Strengths and Challenges, Motivators and Consequences

childrenDear Parents,

Teachers and parents have different perspectives on children, and these differences can make it difficult to work together as partners.

Teachers compare children to others at the same grade level, while parents focus on individual strengths and challenges. Both perspectives are valuable and necessary to help children learn and grow.

Teachers want to understand the strengths and challenges of the children in their class so they can motivate them and effectively manage their behavior. Parents are an excellent source of information, but they often don’t effectively communicate their knowledge to teachers.

This assignment is an opportunity to think through and organize the information you would like to share with teachers. This takes some thought, so let’s go one step at a time.

Make two columns on a piece of paper. Label one column “Strengths” and the other one “Challenges”. Think about your child and make notes in each column. Check with family and friends to get ideas. Think back to what previous teachers have said. Be honest and don’t get defensive – all of us have strengths and challenges.

Bring your chart to a parent/teacher conference. Does the teacher see the same things in the classroom?

Discuss how to use the strengths to help out with the challenges. Write it down!

As an example, here’s what I wrote down about my son Colvin, who is mildly ADHD:

Strengths
Reads well
Good imagination
Likeable
Interested in abstract ideas
Good sense of humor
Eager to please

Challenges
Difficulty listening in class
Disorganized
Talks in Class
Short attention span
Difficulty starting and finishing
Impulsive

Colvin was eager to please, so he responded appropriately when teachers told him exactly what he was doing wrong and what he needed to do instead (e.g. “Colvin, you need to stop talking to Aaron, put your pencil away, and open your social studies book.”) He read well, so if he missed oral instructions he was able to read and comprehend them on his own. He had good social skills and loved to laugh, so he could be disciplined with humor.

Turn the paper over and make two more columns: “Motivators” and “Consequences”. Think about your child and the rewards that are most motivating. Write them down.

Here are some examples of motivators

Computer time
Ice cream on Saturday
Family hike
Fishing trip with Dad
Sleep-over with a Friend
Friday night pizza
Choose dinner menu
Stay up late Friday night
Sleep late on Saturday

Now think about your child and write down the consequences you find most powerful in managing behavior. Remember that parents often have to support school rules and expectations with motivators and consequences at home!

Discuss this list at the parent/teacher conference, especially if your child is struggling academically or behaviorally.

The best rewards and consequences come from privileges – and in my view, every thing we give children other than love, food, clothing, and shelter is a privilege!

An effective consequence for Colvin in elementary school was “Tickets”. Here’s how it worked: Every afternoon, Colvin gave an index card to his teacher. She wrote YES or NO on it. YES meant that he behaved reasonably well that day at school, and NO meant the opposite. If he didn’t bring a ticket home, it was an automatic NO. The consequences for a NO ticket were No TV, No Bicycle, No Dessert. Pretty much, no nothing! The next day was a new day and he started over. After two successful YES weeks, he was off tickets.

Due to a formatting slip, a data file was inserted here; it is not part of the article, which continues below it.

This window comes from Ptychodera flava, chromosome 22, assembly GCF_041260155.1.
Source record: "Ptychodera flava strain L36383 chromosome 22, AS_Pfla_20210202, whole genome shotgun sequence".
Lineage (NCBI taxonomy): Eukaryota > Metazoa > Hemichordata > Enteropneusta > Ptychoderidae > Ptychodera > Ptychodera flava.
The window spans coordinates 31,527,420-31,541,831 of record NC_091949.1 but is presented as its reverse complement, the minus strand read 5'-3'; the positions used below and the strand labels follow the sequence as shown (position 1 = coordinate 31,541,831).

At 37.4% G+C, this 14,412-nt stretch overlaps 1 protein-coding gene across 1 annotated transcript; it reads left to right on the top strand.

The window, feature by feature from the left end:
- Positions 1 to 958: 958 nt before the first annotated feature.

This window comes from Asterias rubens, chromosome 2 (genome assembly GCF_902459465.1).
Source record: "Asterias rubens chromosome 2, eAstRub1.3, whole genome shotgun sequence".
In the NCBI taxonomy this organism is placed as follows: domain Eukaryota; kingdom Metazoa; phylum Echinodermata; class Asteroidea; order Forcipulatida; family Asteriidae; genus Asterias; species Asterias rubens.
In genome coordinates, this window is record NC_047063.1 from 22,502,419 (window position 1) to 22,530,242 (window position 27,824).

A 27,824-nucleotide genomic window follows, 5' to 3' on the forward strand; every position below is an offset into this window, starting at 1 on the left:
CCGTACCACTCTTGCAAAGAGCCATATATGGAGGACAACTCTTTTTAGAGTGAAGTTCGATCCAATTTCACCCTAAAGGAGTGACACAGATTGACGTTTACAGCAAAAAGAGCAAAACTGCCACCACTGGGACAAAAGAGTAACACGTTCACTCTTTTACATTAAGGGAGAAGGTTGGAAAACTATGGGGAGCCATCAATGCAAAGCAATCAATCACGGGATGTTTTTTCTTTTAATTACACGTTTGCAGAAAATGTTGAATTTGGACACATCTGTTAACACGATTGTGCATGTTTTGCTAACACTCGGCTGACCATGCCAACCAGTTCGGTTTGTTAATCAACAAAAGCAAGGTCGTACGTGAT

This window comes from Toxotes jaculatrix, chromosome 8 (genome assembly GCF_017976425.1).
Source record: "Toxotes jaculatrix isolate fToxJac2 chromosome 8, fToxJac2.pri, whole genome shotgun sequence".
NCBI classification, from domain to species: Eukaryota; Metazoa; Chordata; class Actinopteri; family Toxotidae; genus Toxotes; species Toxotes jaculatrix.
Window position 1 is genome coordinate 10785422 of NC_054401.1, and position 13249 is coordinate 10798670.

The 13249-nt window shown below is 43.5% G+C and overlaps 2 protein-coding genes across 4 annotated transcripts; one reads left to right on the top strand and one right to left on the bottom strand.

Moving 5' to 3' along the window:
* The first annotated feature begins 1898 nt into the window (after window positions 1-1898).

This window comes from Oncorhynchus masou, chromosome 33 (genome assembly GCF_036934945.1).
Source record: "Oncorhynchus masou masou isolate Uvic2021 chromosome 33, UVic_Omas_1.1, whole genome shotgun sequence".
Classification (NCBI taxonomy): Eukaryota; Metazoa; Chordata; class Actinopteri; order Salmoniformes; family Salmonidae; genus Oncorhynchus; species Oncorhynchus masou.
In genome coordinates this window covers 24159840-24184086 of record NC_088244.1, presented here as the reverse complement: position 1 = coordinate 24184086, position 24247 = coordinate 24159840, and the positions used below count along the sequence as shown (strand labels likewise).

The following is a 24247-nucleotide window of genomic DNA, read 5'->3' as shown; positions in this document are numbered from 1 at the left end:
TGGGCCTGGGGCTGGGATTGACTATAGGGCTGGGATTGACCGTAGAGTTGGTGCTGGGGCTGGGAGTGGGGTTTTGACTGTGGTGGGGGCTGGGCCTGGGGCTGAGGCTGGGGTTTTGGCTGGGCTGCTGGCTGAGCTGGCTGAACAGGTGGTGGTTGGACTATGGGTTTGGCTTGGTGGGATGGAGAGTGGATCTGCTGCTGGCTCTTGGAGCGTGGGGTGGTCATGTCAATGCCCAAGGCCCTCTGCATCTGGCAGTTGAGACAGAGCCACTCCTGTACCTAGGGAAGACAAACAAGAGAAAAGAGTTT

It got so the threat of tickets was enough! Another mother allowed her daughter to use YES tickets to be excused from washing dishes. Whatever works. And once your kids are teenagers, giving and withholding privileges is about the only effective disciplinary tool you have left.

Let’s summarize the action plan. There are two parts – strengths/challenges and motivators/consequences. Go one step and one child at a time. Be as objective and honest as possible. Give it some time and some thought – it’s harder than you think! You’re painting a picture of your child with words – a picture that will help the adults in school appreciate and work effectively with him.

List your child’s strengths and challenges on a piece of paper. Get input from other family members and friends. Ask your child for input!

Share your list with the teacher and ask for her ideas. Add them to the list.

Problem-solve with the teacher about how to use your child’s strengths to support his weaknesses.

List the rewards that are most motivating for your child. Get input from other family members and friends. Ask your child! Remember that privileges and family activities are usually better motivators than material rewards.

List the consequences that are most powerful in managing your child’s behavior. Parents have more control over the rewards and consequences that matter to children than schools do, so be prepared to work with the teacher to support achievement and discipline at school.

Share your list with the teacher and ask for her ideas. Add them to the list.

Problem-solve with the teacher about how to work as a team to effectively increase school performance and manage school behavior.

Good luck!

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